(This article belongs to the Special Issue Pharmacological and Clinical Significance of Heme Oxygenase-1)
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Article
Effect of Heme Oxygenase-1 on Melanoma Development in Mice—Role of Tumor-Infiltrating Immune Cells
Antioxidants 2020, 9(12), 1223; https://doi.org/10.3390/antiox9121223 - 03 Dec 2020
Cited by 4 | Viewed by 1288
Abstract
Objective: Heme oxygenase-1 (HO-1) is a cytoprotective, proangiogenic and anti-inflammatory enzyme that is often upregulated in tumors. Overexpression of HO-1 in melanoma cells leads to enhanced tumor growth, augmented angiogenesis and resistance to anticancer treatment. The effect of HO-1 in host cells on [...] Read more.
Objective: Heme oxygenase-1 (HO-1) is a cytoprotective, proangiogenic and anti-inflammatory enzyme that is often upregulated in tumors. Overexpression of HO-1 in melanoma cells leads to enhanced tumor growth, augmented angiogenesis and resistance to anticancer treatment. The effect of HO-1 in host cells on tumor development is, however, hardly known. Methods and results: To clarify the effect of HO-1 expression in host cells on melanoma progression, C57BL/6xFvB mice of different HO-1 genotypes, HO-1+/+, HO-1+/−, and HO-1−/−, were injected with the syngeneic wild-type murine melanoma B16(F10) cell line. Lack of HO-1 in host cells did not significantly influence the host survival. Nevertheless, in comparison to the wild-type counterparts, the HO-1+/− and HO-1−/− males formed bigger tumors, and more numerous lung nodules; in addition, more of them had liver and spleen micrometastases. Females of all genotypes developed at least 10 times smaller tumors than males. Of importance, the growth of primary and secondary tumors was completely blocked in HO-1+/+ females. This was related to the increased infiltration of leukocytes (mainly lymphocytes T) in primary tumors. Conclusions: Although HO-1 overexpression in melanoma cells can enhance tumor progression in mice, its presence in host cells, including immune cells, can reduce growth and metastasis of melanoma. Full article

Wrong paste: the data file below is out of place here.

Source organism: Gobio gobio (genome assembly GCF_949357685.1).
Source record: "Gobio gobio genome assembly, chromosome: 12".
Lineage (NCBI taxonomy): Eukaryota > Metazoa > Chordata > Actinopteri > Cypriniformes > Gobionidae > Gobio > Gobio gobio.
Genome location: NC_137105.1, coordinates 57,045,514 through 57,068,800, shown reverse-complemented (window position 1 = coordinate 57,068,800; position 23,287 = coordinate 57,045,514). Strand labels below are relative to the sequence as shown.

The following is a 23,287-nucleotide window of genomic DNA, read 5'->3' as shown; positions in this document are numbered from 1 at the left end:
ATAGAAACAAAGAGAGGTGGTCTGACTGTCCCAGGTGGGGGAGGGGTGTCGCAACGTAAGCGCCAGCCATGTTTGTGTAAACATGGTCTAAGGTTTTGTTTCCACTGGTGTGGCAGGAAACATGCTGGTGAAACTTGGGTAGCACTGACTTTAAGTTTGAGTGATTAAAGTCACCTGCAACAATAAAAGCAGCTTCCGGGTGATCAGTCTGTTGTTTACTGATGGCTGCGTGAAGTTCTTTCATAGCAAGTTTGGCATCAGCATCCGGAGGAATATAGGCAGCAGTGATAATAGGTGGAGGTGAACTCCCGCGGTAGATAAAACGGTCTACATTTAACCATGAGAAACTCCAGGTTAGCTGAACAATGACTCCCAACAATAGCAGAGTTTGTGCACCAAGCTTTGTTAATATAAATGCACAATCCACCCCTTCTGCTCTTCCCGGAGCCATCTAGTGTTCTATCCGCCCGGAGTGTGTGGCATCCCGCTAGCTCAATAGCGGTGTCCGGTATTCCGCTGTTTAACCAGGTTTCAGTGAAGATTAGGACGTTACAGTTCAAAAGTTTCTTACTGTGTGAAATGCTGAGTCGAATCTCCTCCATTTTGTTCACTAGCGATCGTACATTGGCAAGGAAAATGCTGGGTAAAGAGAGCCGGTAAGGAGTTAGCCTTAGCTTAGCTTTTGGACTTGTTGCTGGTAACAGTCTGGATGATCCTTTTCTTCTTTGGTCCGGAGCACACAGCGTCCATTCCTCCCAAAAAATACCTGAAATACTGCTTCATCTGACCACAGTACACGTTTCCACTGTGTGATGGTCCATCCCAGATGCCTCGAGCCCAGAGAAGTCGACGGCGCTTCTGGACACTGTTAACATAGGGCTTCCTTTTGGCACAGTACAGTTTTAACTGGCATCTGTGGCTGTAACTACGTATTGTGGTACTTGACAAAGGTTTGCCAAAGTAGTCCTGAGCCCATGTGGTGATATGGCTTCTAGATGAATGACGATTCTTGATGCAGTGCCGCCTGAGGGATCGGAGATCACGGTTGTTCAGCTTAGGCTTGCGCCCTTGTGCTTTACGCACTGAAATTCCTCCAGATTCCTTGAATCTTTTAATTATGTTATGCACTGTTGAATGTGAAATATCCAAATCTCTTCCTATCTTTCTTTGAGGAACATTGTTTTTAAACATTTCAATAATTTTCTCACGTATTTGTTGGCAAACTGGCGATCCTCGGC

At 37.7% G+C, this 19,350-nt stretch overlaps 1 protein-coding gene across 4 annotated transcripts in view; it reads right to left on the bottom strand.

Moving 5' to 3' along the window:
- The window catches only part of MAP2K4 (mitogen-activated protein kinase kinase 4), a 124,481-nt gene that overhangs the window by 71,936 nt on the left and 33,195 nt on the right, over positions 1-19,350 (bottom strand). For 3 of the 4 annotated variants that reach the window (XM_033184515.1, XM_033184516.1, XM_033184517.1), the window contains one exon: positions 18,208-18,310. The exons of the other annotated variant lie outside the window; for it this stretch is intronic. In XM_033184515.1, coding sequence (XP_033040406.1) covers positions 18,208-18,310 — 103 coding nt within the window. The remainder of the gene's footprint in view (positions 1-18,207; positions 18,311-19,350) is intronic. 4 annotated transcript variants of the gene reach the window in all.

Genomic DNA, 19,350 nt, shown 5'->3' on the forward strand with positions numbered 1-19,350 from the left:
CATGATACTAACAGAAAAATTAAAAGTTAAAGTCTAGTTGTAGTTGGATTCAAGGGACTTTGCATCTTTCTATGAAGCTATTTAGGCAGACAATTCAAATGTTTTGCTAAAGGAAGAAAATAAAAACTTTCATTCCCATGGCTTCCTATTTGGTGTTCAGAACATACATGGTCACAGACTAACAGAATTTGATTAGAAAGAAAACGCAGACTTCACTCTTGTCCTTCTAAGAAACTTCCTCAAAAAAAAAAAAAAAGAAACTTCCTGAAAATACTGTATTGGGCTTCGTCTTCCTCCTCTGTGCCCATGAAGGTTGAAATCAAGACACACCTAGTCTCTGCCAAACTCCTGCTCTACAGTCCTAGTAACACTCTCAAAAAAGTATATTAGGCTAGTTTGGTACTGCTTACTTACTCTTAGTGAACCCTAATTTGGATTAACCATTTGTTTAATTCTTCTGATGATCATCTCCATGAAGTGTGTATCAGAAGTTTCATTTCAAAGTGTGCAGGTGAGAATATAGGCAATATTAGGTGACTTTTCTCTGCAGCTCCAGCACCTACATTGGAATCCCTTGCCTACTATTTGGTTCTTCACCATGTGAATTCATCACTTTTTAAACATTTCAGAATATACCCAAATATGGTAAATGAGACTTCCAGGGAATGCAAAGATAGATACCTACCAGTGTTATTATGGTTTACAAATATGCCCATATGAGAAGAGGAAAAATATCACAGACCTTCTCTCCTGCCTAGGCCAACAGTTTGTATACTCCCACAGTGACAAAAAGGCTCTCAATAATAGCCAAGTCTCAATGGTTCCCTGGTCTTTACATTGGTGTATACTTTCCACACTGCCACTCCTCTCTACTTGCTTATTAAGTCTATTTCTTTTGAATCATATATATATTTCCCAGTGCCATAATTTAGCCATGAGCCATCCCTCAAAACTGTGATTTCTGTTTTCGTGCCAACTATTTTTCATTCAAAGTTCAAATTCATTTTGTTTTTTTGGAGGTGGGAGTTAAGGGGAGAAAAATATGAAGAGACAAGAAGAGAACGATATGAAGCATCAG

(This article belongs to the Special Issue Pharmacological and Clinical Significance of Heme Oxygenase-1)
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Article
Panax ginseng Fruit Has Anti-Inflammatory Effect and Induces Osteogenic Differentiation by Regulating Nrf2/HO-1 Signaling Pathway in In Vitro and In Vivo Models of Periodontitis
Antioxidants 2020, 9(12), 1221; https://doi.org/10.3390/antiox9121221 - 03 Dec 2020
Cited by 5 | Viewed by 1141
Abstract
Periodontitis is an infectious inflammatory disease of tissues around teeth that destroys connective tissues and is characterized by the loss of periodontal ligaments and alveolar bone. A new treatment strategy is needed owing to the limitations of the current surgical treatment method and [...] Read more.